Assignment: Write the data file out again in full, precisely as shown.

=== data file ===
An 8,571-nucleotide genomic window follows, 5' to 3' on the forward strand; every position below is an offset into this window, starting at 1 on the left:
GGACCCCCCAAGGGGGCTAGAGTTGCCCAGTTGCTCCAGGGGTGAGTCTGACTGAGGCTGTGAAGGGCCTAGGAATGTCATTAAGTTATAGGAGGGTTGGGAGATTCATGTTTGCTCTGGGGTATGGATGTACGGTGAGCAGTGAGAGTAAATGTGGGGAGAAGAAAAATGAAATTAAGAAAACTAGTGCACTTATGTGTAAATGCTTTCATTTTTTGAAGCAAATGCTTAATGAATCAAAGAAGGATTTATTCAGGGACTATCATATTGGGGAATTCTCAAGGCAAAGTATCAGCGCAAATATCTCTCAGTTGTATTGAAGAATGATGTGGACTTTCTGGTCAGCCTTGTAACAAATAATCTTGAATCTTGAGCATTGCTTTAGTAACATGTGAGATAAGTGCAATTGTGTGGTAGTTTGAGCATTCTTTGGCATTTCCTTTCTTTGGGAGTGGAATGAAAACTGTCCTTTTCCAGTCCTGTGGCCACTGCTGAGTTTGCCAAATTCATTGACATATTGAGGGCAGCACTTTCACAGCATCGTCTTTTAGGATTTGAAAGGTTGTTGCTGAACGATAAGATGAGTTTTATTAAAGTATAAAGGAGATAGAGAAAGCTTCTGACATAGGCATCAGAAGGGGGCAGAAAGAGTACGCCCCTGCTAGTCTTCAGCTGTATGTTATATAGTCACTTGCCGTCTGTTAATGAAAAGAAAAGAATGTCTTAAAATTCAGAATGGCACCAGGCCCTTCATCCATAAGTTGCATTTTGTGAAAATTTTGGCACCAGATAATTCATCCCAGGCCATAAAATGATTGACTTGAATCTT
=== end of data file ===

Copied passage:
An 8,571-nucleotide genomic window follows, 5' to 3' on the forward strand; every position below is an offset into this window, starting at 1 on the left:
GGACCCCCCAAGGGGGCTAGAGTTGCCCAGTTGCTCCAGGGGTGAGTCTGACTGAGGCTGTGAAGGGCCTAGGAATGTCATTAAGTTATAGGAGGGTTGGGAGATTCATGTTTGCTCTGGGGTATGGATGTACGGTGAGCAGTGAGAGTAAATGTGGGGAGAAGAAAAATGAAATTAAGAAAACTAGTGCACTTATGTGTAAATGCTTTCATTTTTTGAAGCAAATGCTTAATGAATCAAAGAAGGATTTATTCAGGGACTATCATATTGGGGAATTCTCAAGGCAAAGTATCAGCGCAAATATCTCTCAGTTGTATTGAAGAATGATGTGGACTTTCTGGTCAGCCTTGTAACAAATAATCTTGAATCTTGAGCATTGCTTTAGTAACATGTGAGATAAGTGCAATTGTGTGGTAGTTTGAGCATTCTTTGGCATTTCCTTTCTTTGGGAGTGGAATGAAAACTGTCCTTTTCCAGTCCTGTGGCCACTGCTGAGTTTGCCAAATTCATTGACATATTGAGGGCAGCACTTTCACAGCATCGTCTTTTAGGATTTGAAAGGTTGTTGCTGAACGATAAGATGAGTTTTATTAAAGTATAAAGGAGATAGAGAAAGCTTCTGACATAGGCATCAGAAGGGGGCAGAAAGAGTACGCCCCTGCTAGTCTTCAGCTGTATGTTATATAGTCACTTGCCGTCTGTTAATGAAAAGAAAAGAATGTCTTAAAATTCAGAATGGCACCAGGCCCTTCATCCATAAGTTGCATTTTGTGAAAATTTTGGCACCAGATAATTCATCCCAGGCCATAAAATGATTGACTTGAATCTT